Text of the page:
Tuk-tuks and motodops (motorcycle taxis) are the main mode of transport, and are easy to flag down in town. These are extremely affordable and generally trustworthy, costing between US$0.50 - $1 to travel within the downtown area. Note that international visitors are prohibited from driving motorcycles within Siem Reap.

By Car

If travelling outside city areas, it is advisable to hire a car with a driver for a day to ensure that you have return transportation. These generally cost US$40-$50 for a licensed car with an English-speaking guide, although travelling to places further afield such as Beng Melea and Banteay Srei may cost more.

By Bicycle

This is a pleasant way to get around the flat and compact city. Most hotels will rent bicycles for free or for a nominal sum of US$1-3 per day. Be sure to carry bottled water and sun protection.

The Essentials

Visa Requirements

Nearly all international visitors, apart from citizens of Malaysia, Singapore and the Philippines, are required to have a visa to enter Cambodia. Visas for most nationalities can be obtained at the airport upon arrival – a one month tourist visa (which can be extended for an extra month) costs US$30 (pay in USD to avoid high conversion rates) and requires two passport sized photographs. It is also possible to apply for an ‘e-Visa’ online prior to arrival for US$30 plus a US$7 processing fee. This ‘e-Visa’ is valid for 30 days, with entry within 3 months from the date of issue. Visit http://www.evisa.gov.kh for further details.

Currency

Cambodia uses the Riel (KHR), which has a tendency to fluctuate wildly in value. US dollars and Thai Baht are widely accepted and even preferred. As a general rule, US$1 is approximately equivalent to 4000 KHR – visit xe.com to view the latest exchange rates. ATMs are widely available in town.

Electricity

230 W / 50 Hz. A combination of both round and flat two-pin sockets are used, as well as occasionally the 3-pin British-style sockets.

Health & Safety

Siem Reap is generally a safe place to travel, and the majority of dangers or annoyances take the form of scams. Beware of people posing as charity workers (complete with ID and brochures) approaching you on the streets for donations, and decline requests for baby milk formula, food or water from child or adult beggars as this just ends up getting resold for profit by syndicates. Finally, do your research and arrange for tours and tour guides by reputable organisations to avoid getting ripped off.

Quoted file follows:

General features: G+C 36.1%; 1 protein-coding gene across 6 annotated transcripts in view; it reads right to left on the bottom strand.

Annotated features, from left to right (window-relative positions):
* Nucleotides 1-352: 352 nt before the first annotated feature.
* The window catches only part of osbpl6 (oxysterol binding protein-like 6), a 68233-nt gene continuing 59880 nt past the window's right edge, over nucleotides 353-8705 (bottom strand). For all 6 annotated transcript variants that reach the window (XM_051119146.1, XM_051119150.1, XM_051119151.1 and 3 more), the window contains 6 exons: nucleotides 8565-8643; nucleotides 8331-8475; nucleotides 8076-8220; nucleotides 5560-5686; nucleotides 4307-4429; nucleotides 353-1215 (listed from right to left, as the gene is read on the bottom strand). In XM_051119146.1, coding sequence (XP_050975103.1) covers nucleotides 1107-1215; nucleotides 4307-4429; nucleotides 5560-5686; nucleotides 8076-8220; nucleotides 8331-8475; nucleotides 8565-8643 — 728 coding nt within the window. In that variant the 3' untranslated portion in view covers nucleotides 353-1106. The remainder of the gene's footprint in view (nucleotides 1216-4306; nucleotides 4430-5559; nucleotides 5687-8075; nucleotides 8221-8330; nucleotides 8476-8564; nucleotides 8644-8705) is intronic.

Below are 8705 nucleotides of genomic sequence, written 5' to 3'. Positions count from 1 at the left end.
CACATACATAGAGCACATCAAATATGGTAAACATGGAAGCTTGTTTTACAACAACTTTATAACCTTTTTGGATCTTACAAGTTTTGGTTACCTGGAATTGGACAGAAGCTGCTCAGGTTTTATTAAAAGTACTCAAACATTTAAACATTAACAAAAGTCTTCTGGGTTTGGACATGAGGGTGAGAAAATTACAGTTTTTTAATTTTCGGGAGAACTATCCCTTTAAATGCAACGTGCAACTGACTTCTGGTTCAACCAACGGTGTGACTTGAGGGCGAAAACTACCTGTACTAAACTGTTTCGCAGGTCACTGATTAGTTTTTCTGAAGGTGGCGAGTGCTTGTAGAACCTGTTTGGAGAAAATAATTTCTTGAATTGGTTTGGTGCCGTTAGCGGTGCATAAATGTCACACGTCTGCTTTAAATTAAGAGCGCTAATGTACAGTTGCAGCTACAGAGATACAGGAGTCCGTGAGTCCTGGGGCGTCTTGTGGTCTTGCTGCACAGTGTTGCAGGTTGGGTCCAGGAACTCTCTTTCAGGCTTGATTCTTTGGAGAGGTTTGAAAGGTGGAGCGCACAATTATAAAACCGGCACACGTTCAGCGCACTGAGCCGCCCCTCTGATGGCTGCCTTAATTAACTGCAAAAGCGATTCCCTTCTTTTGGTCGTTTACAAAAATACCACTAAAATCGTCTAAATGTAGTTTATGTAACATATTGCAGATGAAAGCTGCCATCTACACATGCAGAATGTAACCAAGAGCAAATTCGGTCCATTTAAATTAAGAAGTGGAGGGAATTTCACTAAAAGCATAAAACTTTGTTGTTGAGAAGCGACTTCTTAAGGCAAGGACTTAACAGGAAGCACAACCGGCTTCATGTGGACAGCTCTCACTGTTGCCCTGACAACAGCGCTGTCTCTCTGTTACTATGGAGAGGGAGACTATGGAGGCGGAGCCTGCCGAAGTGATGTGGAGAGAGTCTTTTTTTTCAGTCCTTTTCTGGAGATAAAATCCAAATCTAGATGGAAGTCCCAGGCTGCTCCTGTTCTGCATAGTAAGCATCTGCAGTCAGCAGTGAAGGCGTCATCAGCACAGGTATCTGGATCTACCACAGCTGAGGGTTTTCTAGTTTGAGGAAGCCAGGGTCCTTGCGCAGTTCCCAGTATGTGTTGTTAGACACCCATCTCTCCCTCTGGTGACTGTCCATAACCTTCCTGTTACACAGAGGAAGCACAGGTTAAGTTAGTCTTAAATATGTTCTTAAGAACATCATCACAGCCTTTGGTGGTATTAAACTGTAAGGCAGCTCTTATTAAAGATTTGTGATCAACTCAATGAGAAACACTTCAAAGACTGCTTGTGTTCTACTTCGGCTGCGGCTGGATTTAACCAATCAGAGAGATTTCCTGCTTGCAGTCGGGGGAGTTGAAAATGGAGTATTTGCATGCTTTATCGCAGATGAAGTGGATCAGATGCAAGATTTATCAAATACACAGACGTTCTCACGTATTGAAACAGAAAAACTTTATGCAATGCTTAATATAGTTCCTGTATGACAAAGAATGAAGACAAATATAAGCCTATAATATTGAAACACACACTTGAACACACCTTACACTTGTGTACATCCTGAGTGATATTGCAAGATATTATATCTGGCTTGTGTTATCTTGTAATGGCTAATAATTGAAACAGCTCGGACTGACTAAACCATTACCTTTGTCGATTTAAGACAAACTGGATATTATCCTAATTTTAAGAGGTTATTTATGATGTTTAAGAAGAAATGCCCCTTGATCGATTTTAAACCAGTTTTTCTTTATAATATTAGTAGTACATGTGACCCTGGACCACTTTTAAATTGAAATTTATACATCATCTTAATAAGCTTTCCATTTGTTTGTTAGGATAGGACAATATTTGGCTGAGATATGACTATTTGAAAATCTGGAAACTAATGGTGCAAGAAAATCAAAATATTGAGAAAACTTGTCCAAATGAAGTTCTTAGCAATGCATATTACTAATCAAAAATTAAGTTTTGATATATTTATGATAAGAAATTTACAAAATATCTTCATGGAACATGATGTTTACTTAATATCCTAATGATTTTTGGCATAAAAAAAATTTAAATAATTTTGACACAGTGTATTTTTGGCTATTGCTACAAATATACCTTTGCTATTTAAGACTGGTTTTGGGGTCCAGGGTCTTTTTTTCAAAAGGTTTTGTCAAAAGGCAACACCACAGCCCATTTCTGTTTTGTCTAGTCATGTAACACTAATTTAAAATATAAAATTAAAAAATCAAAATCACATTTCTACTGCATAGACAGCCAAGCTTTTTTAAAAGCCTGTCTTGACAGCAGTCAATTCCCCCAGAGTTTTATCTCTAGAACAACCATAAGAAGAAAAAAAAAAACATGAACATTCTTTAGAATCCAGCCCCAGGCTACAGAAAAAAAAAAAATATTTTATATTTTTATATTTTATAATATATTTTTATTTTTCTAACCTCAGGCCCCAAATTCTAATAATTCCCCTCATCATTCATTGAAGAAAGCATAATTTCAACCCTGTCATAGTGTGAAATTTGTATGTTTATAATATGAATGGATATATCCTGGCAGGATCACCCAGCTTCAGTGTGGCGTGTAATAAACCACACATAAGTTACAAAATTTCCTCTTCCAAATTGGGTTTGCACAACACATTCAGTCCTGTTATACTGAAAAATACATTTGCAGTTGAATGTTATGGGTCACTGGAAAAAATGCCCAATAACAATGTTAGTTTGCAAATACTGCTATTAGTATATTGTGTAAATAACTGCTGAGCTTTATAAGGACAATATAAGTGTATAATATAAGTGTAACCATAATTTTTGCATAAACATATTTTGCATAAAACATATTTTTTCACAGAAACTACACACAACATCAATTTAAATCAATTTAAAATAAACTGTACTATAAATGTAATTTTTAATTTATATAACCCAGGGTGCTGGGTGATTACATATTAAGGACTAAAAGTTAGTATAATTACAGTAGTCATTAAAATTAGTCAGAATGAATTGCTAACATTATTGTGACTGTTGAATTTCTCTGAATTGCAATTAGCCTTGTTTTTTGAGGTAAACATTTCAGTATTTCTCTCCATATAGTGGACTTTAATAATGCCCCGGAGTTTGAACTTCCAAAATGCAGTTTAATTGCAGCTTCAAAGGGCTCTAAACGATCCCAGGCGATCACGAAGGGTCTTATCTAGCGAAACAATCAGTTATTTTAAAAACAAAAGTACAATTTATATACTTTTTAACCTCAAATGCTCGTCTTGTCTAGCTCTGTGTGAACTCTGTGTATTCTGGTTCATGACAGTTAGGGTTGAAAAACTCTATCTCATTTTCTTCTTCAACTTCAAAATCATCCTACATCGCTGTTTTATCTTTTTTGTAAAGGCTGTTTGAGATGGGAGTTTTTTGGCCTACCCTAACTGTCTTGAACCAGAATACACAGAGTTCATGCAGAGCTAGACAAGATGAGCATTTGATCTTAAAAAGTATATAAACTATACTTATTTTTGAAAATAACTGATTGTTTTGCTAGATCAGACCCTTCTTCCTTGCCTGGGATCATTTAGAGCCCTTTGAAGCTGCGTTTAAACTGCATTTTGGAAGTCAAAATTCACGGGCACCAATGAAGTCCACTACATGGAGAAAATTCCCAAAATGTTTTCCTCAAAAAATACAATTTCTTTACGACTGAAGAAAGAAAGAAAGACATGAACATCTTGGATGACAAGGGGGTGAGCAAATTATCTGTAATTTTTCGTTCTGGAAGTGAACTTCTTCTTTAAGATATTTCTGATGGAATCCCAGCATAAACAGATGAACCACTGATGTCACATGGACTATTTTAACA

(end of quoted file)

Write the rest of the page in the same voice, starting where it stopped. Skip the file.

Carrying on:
Mosquitos can be a concern – bring insect repellent and wear long pants when visiting jungle areas. There is no longer any risk of land mines in Siem Reap. Lastly, avoid drinking tap water; bottled water is cheap and readily available – bring a reusable bottle and get it refilled at your hotel to be eco-friendly.

Responsible Tourism

Visitors to Siem Reap should keep in mind Cambodia's sensitive wartorn past, the people's Buddhist beliefs as well as the society's relative poverty and conservative values. Below are some guidelines to follow:

- Avoid touching anyone’s head, especially someone older than you, as this is considered extremely disrespectful

- Avoid sitting with the bare soles of your feet pointing at people or religious objects, as the feet are considered the dirtiest part of the body and doing so is therefore insulting.

- Avoid touching locals of the opposite sex. Women should never touch monks as this is strictly forbidden.

- Remember that Angkor’s temples are active religious sites and world heritage treasures, and should be treated accordingly. Avoid touching the carvings and bas reliefs to avoid damage, and dress appropriately with shoulders and knees covered when visiting.

- Don't give money to begging children and think twice before buying souvenirs from them, as this keeps them out of school. Visiting orphanages is also increasingly discouraged, as many scams abound and the children (many who still have living parents) become little more than tourist attractions. If you wish to help, do your homework on reputable organisations and give your money to those instead. For more information, visit the ConCERT office, a local NGO dedicated to promoting responsible tourism.

Children in Kompong Phluk, Siem Reap

Learn the Lingo

Khmer is the official language of Cambodia. Most shops, businesses and tour guides also speak basic English.

Hello - jum-reap soo-a

How are you? - sok-sa bai jee-a tay?

What is your name? - laok ch’moo-ah a-vwai?

How much is this? - Ta veer t’lai pbon-maan?

Excuse me / sorry - som-dtoah

Thank you - arkun